This is a (not complete, by all means…) impression of what Israel is all about when it comes to education, technology, science, security, government, and innovation.
Israeli Education standards and security:
-Israel has the highest relative ratio of university degrees in the world.
-Israel has the largest relative number of startup companies in the world, and the second largest number in absolute terms (after the United States). Most of these are hi-tech companies that improve the lives of people around the world.
-After the U.S. and Holland, Israel has the largest percentage of workers holding university degrees.
-Israel has the world’s third highest rate of entrepreneurship and also the highest among women and individuals aged 55 and up.
In many ways the New York City of Israel, Tel Aviv is the center of modern Israeli life. From its gorgeous beaches on the Mediterranean Sea to the corporate high-rises that mark the skyline, Tel Aviv is a crucial destination for any trip to Israel.
Tel Aviv, founded by Jews in 1909, was built by the ancient port city of Jaffa (Yafo). Jaffa, one of the oldest ports in the world, is even mentioned in the Bible. Tel Aviv and Jaffa were merged into the same municipality soon after the State of Israel was founded.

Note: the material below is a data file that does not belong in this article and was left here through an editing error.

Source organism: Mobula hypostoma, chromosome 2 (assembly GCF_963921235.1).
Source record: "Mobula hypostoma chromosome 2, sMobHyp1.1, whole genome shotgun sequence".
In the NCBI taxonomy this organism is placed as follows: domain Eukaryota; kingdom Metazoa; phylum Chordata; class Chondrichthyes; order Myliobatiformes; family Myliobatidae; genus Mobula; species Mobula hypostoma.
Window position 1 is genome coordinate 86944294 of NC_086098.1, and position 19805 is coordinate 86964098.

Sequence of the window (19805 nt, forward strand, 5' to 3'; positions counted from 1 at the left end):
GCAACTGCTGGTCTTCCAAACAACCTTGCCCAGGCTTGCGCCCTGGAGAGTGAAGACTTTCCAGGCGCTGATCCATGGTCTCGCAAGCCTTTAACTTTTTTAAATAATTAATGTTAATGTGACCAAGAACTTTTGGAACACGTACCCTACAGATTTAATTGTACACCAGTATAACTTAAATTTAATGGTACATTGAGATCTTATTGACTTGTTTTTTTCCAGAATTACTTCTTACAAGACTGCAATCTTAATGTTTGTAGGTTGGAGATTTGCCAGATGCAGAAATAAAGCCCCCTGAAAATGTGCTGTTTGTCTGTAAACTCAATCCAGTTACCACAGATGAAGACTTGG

A trip to Tel Aviv must include time spent relaxing on the beach or walking on the Tayelet (boardwalk) as well as some time exploring the many clubs and restaurants throughout the city. The city is also home to the Diaspora Museum, the Tel Aviv Museum of Art, which holds a large collection of Israeli and international art, and the Palmach Museum, which celebrates the historic heroic actions of the Palmach, an elite unit in the pre-state underground defense forces. Finally, Rabin Square in central Tel Aviv is an important and moving plaza that serves as a memorial to prime minister Yitzhak Rabin, assassinated in 1995, and to the values of peace and unity that he represented.
The Sea of Galilee, or the Kinneret, is Israel’s largest body of freshwater and serves as the country’s primary water source. In the surrounding area, the majestic mountains of the Golan Heights provide a beautiful view of the Galilee and northern Israel as well as a strategic outlook over Syria and Lebanon. A hike in the Golan Heights is one of the most exhilarating experiences Israel has to offer. In addition, if you are a skier, Israel prides itself on having not only beautiful beaches but also a wonderful ski resort on Mount Hermon, Israel’s highest mountain.
Israel’s residential education system differs from what currently exists in the U.S. Israel’s network of approximately fifty (50) children and youth villages could serve as a model for the U.S. Residential education is far more widely available in Israel than in any other country in the world, and is less expensive than in the U.S.
Israel does not have an elite tuition boarding school system. It does have a system made up of child-centered communities which are not necessarily for “misfits” nor for those from financially advantaged backgrounds, but for “normal” children and youth who have troubles in their home environments.
“Residential education” is the term used in Israel, whereas “residential treatment” or “residential care” are the terms most often used in the U.S. The former represents a more positive view of students, and emphasizes strengths and the future, whereas the latter indicates a more problem-to-be-solved approach.